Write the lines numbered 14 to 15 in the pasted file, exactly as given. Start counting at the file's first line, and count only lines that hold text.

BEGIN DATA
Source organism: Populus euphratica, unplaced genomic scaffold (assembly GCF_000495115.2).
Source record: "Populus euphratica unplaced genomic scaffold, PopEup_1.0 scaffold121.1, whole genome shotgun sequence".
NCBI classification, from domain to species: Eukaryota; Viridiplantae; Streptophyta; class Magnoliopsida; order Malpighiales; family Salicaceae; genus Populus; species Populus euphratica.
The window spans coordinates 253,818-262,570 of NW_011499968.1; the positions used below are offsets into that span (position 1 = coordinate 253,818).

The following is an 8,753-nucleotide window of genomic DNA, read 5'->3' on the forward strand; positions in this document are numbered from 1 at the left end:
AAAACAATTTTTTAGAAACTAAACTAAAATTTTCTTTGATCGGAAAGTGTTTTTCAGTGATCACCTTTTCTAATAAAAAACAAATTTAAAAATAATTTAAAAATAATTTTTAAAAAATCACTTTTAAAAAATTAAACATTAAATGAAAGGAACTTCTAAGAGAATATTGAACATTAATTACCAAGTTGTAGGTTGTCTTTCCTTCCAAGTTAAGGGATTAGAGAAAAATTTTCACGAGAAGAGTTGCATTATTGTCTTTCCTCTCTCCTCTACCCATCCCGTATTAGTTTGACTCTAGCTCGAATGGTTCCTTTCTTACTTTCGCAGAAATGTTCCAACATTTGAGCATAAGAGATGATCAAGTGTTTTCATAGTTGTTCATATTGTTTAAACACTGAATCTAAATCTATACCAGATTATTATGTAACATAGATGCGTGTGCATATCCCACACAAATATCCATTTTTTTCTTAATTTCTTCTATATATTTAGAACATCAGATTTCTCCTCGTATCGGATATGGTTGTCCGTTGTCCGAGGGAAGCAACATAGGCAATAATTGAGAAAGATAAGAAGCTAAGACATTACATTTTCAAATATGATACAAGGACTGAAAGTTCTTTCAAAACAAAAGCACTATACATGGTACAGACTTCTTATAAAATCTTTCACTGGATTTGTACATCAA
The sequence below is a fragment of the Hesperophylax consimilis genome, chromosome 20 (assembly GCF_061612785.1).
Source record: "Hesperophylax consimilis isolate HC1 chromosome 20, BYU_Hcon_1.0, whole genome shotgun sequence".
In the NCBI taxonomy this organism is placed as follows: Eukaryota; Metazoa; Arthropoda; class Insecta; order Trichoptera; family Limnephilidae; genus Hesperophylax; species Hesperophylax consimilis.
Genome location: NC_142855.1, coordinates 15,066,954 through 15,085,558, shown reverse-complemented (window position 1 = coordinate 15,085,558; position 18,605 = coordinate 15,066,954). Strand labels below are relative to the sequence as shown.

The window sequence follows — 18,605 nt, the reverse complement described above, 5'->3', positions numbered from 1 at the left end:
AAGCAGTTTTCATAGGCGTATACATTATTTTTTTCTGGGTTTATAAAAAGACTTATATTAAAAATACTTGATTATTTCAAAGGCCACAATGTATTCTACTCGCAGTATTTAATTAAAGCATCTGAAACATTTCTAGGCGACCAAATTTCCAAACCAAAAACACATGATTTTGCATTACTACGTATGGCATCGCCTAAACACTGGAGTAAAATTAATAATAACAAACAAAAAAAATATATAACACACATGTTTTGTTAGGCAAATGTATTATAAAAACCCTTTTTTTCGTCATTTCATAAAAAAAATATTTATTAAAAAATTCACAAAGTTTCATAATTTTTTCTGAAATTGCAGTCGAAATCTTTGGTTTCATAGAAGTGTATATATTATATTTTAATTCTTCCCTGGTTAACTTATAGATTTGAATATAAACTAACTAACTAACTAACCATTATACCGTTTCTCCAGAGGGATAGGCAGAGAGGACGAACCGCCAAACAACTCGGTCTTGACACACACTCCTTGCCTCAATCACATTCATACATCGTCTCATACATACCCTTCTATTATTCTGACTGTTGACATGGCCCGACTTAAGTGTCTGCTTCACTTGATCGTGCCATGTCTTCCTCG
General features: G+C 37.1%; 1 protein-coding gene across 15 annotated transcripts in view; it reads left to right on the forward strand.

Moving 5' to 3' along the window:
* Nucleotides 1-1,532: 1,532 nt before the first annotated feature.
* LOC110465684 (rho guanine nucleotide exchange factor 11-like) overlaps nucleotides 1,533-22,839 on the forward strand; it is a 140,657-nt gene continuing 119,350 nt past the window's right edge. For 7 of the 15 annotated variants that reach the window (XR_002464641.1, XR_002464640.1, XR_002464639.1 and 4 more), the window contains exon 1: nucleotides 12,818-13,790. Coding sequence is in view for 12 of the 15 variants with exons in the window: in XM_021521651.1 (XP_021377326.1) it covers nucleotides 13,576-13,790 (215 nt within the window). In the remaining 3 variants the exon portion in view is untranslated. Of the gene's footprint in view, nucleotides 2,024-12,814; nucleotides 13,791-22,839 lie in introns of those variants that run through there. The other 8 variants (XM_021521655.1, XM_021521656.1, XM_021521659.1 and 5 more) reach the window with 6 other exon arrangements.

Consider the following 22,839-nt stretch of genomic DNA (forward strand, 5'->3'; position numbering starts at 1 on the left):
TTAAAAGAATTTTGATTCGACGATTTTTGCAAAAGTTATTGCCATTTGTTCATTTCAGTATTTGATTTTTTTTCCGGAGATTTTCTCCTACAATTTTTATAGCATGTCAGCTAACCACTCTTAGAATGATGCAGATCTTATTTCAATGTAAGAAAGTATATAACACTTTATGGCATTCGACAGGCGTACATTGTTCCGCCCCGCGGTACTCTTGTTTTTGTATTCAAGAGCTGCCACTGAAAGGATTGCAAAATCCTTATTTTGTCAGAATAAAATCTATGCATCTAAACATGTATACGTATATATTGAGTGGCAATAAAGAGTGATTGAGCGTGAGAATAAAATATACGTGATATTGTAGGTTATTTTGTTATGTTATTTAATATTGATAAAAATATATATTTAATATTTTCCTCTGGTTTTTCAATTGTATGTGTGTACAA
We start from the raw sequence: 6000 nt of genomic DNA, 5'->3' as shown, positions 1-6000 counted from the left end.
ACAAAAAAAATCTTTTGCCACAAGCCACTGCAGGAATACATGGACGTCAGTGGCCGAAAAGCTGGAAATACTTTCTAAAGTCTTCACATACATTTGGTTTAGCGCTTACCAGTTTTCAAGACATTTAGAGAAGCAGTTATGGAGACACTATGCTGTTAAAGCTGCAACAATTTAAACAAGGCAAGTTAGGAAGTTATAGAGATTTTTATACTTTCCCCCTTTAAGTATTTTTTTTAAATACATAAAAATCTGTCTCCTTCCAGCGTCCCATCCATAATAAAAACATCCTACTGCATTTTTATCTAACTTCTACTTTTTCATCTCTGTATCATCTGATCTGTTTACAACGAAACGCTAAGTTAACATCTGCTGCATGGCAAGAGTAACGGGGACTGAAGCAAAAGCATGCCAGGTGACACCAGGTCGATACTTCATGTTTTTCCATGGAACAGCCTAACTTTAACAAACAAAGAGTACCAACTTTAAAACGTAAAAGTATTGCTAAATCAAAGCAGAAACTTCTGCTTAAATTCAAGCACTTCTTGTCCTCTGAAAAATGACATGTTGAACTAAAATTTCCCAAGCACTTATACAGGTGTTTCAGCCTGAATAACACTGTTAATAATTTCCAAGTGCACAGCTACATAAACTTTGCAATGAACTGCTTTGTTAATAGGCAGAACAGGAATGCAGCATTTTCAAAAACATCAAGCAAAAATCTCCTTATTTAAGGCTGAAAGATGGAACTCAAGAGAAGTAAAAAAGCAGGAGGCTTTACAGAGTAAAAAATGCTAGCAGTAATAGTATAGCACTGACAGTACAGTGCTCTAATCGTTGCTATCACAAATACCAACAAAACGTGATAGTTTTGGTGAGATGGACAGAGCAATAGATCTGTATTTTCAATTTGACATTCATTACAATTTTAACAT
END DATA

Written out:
Moving 5' to 3' along the window:
* Nucleotides 1-1,532: 1,532 nt before the first annotated feature.